Protectionist Donald Trump Is a 21st Century Herbert Hoover
This column was co-written by Stephen Moore.
Here's a historical fact that Donald Trump, and many voters attracted to him, may not know: The last American president who was a trade protectionist was Republican Herbert Hoover. Obviously that economic strategy didn't turn out so well — either for the nation or the GOP.
Does Trump aspire to be a 21st century Hoover with a modernized platform of the 1930 Smoot-Hawley tariff that helped send the U.S. and world economy into a decade-long depression and a collapse of the banking system?
We can't help wondering whether the panic in world financial markets is in part a result of the Trump assault on free trade.
Trump is also now running full throttle on an anti-immigration platform that could hurt growth as well and alienate Republicans from ethnic voters that the GOP needs if it is going to win in 2016.
We call this the Trump Fortress America platform. He clearly sees international trade and immigration as a negative sum game for American workers.
He recently announced that as president he would prohibit American companies such as Ford from building plants in Mexico. He moans pessimistically that China "is eating our lunch" and is trying to "suck the blood out of the U.S."
But strategic tax cuts and regulatory relief after the anti-business rule-making assault by Obama, not trade and immigration barriers, are the solution to America's competitiveness deficit.
A draft of Trump's 14-point economic manifesto promises that, as president, he would modify or cancel any business or trade agreement that he believes hinders American business development.
His immigration stance would not just deport illegal immigrants, but also lock the golden doors to those who come lawfully for opportunity, freedom and jobs. This could hardly be further from the Reaganite vision of America as a "shining city on a hill."
"Decades of disastrous trade deals and immigration policies have destroyed our middle class," Trump writes in his latest policy manifesto. This "influx of foreign workers," he continues, "holds down salaries, keeps unemployment high and makes it difficult for poor and working class Americans — including immigrants themselves and their children — to earn a middle-class wage."
There's some evidence that competition for jobs in very low-skilled occupations holds down wages, but for the most part immigrants fill niches in the labor market that natives can't or won't fill.
Tech CEOs will tell you there might not be a Silicon Valley were it not for foreign talent and brainpower.
In the 1980s and '90s the United States admitted nearly 20 million new legal immigrants — one of the largest waves of newcomers in our nation's history. Over that time period, the U.S. created nearly 40 million new jobs, the unemployment rate plunged by half, and the middle class saw living standards rise by almost one-third (from 1983-2005).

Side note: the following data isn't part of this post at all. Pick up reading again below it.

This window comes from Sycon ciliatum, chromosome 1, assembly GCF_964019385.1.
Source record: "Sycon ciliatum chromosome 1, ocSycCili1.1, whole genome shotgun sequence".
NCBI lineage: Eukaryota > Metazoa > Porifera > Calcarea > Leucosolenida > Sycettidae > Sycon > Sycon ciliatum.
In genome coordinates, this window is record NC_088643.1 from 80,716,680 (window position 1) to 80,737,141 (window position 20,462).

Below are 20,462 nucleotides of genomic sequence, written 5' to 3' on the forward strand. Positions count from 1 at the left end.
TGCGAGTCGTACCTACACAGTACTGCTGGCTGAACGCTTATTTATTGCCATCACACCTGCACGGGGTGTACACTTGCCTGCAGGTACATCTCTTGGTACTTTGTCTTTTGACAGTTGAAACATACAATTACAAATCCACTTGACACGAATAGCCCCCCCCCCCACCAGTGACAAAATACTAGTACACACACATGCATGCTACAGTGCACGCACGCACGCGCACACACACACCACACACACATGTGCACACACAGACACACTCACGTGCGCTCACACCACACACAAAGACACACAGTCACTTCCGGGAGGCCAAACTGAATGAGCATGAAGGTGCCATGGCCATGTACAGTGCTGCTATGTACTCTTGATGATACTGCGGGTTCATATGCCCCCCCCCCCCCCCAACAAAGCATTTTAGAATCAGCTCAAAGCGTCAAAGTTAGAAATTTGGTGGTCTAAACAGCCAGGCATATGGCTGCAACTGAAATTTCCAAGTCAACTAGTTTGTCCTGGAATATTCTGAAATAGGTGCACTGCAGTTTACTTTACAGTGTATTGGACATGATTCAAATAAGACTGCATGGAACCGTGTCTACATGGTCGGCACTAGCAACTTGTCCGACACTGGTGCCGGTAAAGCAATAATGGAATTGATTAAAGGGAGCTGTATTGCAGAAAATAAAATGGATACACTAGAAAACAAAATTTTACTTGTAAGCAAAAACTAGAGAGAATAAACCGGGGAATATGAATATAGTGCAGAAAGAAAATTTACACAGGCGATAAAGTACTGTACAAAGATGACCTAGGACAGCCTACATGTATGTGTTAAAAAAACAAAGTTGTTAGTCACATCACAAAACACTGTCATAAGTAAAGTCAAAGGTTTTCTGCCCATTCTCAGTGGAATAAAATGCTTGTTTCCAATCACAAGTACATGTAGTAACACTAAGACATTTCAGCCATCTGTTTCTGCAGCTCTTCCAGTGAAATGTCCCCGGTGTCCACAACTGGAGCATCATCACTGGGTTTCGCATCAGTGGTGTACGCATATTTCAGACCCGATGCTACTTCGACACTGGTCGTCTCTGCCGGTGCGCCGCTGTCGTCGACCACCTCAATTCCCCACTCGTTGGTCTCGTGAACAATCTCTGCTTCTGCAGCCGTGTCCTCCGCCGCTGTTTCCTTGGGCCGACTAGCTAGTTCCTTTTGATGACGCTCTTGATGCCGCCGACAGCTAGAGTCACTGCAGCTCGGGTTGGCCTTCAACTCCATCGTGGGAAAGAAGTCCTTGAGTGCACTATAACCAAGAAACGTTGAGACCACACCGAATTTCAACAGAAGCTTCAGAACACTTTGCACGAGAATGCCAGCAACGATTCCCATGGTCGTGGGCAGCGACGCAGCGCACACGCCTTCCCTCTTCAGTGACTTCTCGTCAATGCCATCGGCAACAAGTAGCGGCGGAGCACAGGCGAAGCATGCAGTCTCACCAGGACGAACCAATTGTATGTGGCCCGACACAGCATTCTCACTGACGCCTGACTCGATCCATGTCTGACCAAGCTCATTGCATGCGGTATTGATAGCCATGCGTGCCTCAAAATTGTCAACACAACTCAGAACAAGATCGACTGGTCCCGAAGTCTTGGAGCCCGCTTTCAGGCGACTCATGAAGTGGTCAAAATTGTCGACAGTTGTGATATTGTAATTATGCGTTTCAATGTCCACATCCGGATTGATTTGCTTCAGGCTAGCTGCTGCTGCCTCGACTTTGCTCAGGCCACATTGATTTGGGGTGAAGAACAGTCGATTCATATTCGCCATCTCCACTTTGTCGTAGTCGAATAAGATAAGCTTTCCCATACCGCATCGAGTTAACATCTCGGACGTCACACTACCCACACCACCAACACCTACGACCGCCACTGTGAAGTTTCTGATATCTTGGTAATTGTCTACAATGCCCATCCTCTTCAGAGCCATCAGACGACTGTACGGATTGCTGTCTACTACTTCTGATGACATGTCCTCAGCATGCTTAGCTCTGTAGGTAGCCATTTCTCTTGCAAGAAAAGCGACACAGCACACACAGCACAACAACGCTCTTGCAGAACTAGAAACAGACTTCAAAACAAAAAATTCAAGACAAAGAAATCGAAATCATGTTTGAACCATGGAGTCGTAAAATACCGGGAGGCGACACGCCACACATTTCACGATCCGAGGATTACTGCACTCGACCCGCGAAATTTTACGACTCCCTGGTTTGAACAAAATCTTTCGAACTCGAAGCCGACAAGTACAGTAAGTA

When Washington gets the macroeconomic policies right — on taxes, trade, regulation and the dollar — economic opportunity flourishes.
Free trade is also one of these prosperity building blocks, and Trump's call for tariffs as high as 35 percent are worrisome in the extreme. We want Americans and workers all over the world to have access to the best quality products at the lowest possible price. This is the centuries-long economic law of comparative advantage first taught to us by David Ricardo.
Take the Ford plant in Mexico. If it's more profitable for Ford to produce trucks in Mexico, fine. As the supply of Mexican trucks goes up, this creates higher income for all Mexicans who then go out and spend the new money, not just at home, but in purchasing U.S. goods and services available on the market. And the purchase of American goods and services builds up the U.S. economy. It's win-win.
Trump is correct that there are unfair trading practices around the world. We know, for example, that China pirates U.S. technologies and patents. They counterfeit our goods.
But slapping Trump's punitive tariff on imported Chinese goods will hurt America at least as much as it does Beijing. The same is true for rolling back the Reaganite NAFTA — a great success. Mexico is now our second-largest export market. China is No. 3.
China is our No. 1 import market, with Canada second and Mexico third. Those three countries together lead our total trade. Do we really want to pick an economic war with them?
Because the U.S is the hub of the global trading system, a lurch toward protectionism in America would give other nations an easy excuse to erect higher trade barriers and the domino effect could shut down the global trading system. No wonder financial markets are so jittery.
Stephen Moore is a distinguished visiting fellow at The Heritage Foundation, economics contributor to FreedomWorks and author of "Who's the Fairest of Them All?" To find out more about Stephen Moore and Lawrence Kudlow and read features by other Creators Syndicate writers and cartoonists, visit the Creators Syndicate Web page at www.creators.com.
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